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Here's a quite simple example: the language $\{a^m b^{mn} : m, n \in \mathbb{N}\}$ is not regular, but its prefix language is recognised by the regular expression $\epsilon \mathop{|} a a^{*} b^{*}$.

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  • $\begingroup$ Why aa* and not a*? Are you using an N that excludes 0 or something? $\endgroup$
    – Yakk
    Sep 16 at 18:20
  • $\begingroup$ @Yakk The language a^m b^mn does not contain any strings consisting of only bs, except for the empty string. b is not in the prefix language, for example. $\endgroup$
    – kaya3
    Sep 16 at 18:24
  • $\begingroup$ Oh, multiplication. Got it. I misread it as a^m b^(m+n), which of course is not at all the same. $\endgroup$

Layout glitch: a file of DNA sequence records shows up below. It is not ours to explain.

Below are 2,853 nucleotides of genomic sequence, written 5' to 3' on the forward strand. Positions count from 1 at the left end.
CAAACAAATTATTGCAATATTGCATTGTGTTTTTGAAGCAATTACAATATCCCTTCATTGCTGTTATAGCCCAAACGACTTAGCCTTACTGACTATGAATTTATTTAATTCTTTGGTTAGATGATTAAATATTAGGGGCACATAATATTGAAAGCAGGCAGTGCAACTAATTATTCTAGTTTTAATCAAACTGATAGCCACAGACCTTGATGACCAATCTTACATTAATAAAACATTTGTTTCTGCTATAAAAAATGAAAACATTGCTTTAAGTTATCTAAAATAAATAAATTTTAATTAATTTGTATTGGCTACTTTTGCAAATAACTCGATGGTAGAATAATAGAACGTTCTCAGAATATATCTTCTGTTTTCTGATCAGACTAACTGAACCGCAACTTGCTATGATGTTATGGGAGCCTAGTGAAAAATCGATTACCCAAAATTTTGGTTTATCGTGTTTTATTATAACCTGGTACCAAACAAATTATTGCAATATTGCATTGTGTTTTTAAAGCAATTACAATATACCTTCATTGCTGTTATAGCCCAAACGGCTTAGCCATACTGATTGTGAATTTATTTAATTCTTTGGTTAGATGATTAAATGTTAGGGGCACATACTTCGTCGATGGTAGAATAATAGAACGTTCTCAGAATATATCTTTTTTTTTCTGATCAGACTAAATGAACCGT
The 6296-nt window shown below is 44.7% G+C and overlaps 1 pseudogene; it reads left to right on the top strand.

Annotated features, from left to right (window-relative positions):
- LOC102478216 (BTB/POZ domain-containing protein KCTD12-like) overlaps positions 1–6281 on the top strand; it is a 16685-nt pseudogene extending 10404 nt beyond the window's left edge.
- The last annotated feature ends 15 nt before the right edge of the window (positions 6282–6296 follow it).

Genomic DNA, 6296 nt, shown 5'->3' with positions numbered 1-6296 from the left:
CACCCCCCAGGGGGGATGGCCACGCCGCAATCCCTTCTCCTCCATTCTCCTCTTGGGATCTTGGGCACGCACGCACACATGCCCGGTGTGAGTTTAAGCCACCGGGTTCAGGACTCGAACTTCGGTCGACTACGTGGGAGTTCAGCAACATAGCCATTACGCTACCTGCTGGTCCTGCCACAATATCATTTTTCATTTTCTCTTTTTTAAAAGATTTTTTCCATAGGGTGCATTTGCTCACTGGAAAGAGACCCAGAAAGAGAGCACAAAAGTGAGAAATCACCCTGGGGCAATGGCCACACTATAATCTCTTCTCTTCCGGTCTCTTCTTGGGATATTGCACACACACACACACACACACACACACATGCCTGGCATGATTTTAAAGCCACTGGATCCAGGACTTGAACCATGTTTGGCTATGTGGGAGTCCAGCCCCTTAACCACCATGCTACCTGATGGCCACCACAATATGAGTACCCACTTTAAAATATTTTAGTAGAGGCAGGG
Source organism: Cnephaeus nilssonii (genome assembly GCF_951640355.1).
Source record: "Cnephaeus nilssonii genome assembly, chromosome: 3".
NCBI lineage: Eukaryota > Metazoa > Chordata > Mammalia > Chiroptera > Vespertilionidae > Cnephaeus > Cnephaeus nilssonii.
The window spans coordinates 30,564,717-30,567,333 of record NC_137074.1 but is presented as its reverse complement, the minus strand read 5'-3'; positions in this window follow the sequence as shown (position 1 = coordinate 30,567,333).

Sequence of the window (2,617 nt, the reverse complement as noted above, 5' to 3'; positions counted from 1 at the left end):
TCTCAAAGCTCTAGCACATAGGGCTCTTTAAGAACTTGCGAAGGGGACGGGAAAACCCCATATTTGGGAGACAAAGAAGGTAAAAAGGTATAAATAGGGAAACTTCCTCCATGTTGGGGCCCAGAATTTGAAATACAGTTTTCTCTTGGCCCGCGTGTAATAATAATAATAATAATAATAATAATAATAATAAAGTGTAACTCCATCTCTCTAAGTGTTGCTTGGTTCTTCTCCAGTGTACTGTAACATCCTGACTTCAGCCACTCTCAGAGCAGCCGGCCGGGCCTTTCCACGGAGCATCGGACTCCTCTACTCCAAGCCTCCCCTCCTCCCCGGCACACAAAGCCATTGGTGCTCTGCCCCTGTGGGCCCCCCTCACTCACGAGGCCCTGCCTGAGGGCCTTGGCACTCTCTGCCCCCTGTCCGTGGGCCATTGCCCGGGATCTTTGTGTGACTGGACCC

– Yakk
    Sep 16 at 18:50
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Several simple examples

The language $\{(01)^{n^2}: n\ge0\}$ is nonregular, but its prefix language is $(\epsilon+0)(10)^*(\epsilon + 1)$.

The language $\{0^n1^m: 0\le n\le m\}$ is nonregular, but its prefix language is $0^*1^*$.

Given a non-regular language $N$ such that $\mathit{pref}(N)$ is regular, we have

  • $wN$ is a non-regular language, whose prefix language is regular but does not contain $1$, for any word $w$ that start with 0.

  • $N_\overline\sigma=\{u\in N\mid u\text{ does not start with } \sigma\}$ must be nonregular for some symbol $\sigma$, $\mathit{pref}(N_\overline\sigma)$ is regular but does not contain $\sigma$.

  • $N_\sigma=\{u\in N\mid u\text{ starts with } \sigma\}$ must be nonregular for some symbol $\sigma$, $\mathit{pref}(N_\sigma)$ is regular but does not contain $\sigma'$ where symbol $\sigma'\not=\sigma$.